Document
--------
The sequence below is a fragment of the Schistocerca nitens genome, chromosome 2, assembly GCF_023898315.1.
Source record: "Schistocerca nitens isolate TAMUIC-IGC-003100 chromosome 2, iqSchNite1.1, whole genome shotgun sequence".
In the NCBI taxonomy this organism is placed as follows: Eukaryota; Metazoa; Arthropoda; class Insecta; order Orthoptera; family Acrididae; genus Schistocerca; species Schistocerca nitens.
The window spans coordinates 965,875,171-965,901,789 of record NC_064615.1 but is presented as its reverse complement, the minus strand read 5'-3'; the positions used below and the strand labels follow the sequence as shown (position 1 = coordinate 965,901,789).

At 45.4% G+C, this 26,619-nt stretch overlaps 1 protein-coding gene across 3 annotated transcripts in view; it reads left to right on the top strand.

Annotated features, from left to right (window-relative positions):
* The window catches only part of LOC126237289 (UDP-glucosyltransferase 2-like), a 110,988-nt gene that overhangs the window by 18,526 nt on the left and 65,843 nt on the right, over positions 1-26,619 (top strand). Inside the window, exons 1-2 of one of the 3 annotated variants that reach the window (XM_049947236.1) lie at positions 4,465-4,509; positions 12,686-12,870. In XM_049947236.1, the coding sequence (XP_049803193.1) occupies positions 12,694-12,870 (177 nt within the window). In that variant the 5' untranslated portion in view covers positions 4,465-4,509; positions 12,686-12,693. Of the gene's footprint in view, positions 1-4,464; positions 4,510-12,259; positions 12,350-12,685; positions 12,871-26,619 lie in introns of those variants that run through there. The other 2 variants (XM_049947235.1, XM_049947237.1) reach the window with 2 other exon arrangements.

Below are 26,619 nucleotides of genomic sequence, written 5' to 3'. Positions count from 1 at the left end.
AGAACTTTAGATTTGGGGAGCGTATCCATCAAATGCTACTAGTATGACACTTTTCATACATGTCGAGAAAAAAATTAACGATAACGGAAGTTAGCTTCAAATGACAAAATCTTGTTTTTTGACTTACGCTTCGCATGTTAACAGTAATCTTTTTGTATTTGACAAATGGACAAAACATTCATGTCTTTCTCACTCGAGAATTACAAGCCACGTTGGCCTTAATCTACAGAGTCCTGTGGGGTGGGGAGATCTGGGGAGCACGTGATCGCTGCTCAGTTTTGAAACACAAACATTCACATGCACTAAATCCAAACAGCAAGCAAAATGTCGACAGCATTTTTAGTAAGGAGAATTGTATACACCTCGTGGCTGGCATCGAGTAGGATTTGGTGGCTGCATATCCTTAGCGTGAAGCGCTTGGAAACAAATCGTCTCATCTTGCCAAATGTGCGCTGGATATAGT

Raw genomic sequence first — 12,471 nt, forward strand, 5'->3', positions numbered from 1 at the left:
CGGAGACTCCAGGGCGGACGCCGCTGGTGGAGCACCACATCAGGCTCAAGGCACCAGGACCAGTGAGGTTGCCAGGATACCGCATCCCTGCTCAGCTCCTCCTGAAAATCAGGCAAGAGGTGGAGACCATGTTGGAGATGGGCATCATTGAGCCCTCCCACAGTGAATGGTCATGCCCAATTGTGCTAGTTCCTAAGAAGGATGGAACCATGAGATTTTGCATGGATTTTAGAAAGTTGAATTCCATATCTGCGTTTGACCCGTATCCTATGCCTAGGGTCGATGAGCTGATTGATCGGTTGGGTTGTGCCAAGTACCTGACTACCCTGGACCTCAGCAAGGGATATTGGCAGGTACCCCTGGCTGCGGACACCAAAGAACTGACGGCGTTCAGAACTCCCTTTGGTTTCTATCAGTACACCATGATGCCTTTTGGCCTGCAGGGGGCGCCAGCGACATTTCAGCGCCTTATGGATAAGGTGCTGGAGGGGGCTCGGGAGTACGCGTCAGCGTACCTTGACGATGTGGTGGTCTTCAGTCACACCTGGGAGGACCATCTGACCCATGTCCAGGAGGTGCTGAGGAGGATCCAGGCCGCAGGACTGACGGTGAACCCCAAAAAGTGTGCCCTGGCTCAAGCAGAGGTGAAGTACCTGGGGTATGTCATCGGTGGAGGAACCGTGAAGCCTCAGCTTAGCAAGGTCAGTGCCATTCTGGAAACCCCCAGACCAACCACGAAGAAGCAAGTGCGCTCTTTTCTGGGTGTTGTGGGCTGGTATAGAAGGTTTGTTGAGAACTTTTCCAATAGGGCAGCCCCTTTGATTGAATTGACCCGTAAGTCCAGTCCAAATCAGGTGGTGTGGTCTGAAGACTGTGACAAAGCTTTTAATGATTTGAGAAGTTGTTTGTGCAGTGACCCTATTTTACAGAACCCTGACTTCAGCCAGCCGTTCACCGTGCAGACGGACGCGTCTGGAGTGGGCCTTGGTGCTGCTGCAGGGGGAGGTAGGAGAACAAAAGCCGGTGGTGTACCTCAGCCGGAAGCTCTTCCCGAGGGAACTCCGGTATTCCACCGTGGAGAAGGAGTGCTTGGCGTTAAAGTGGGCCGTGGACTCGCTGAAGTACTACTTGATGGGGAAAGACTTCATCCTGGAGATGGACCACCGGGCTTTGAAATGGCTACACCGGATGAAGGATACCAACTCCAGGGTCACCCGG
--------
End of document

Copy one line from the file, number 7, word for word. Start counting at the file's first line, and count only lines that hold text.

* The window catches only part of LOC126237289 (UDP-glucosyltransferase 2-like), a 110,988-nt gene that overhangs the window by 18,526 nt on the left and 65,843 nt on the right, over positions 1-26,619 (top strand). Inside the window, exons 1-2 of one of the 3 annotated variants that reach the window (XM_049947236.1) lie at positions 4,465-4,509; positions 12,686-12,870. In XM_049947236.1, the coding sequence (XP_049803193.1) occupies positions 12,694-12,870 (177 nt within the window). In that variant the 5' untranslated portion in view covers positions 4,465-4,509; positions 12,686-12,693. Of the gene's footprint in view, positions 1-4,464; positions 4,510-12,259; positions 12,350-12,685; positions 12,871-26,619 lie in introns of those variants that run through there. The other 2 variants (XM_049947235.1, XM_049947237.1) reach the window with 2 other exon arrangements.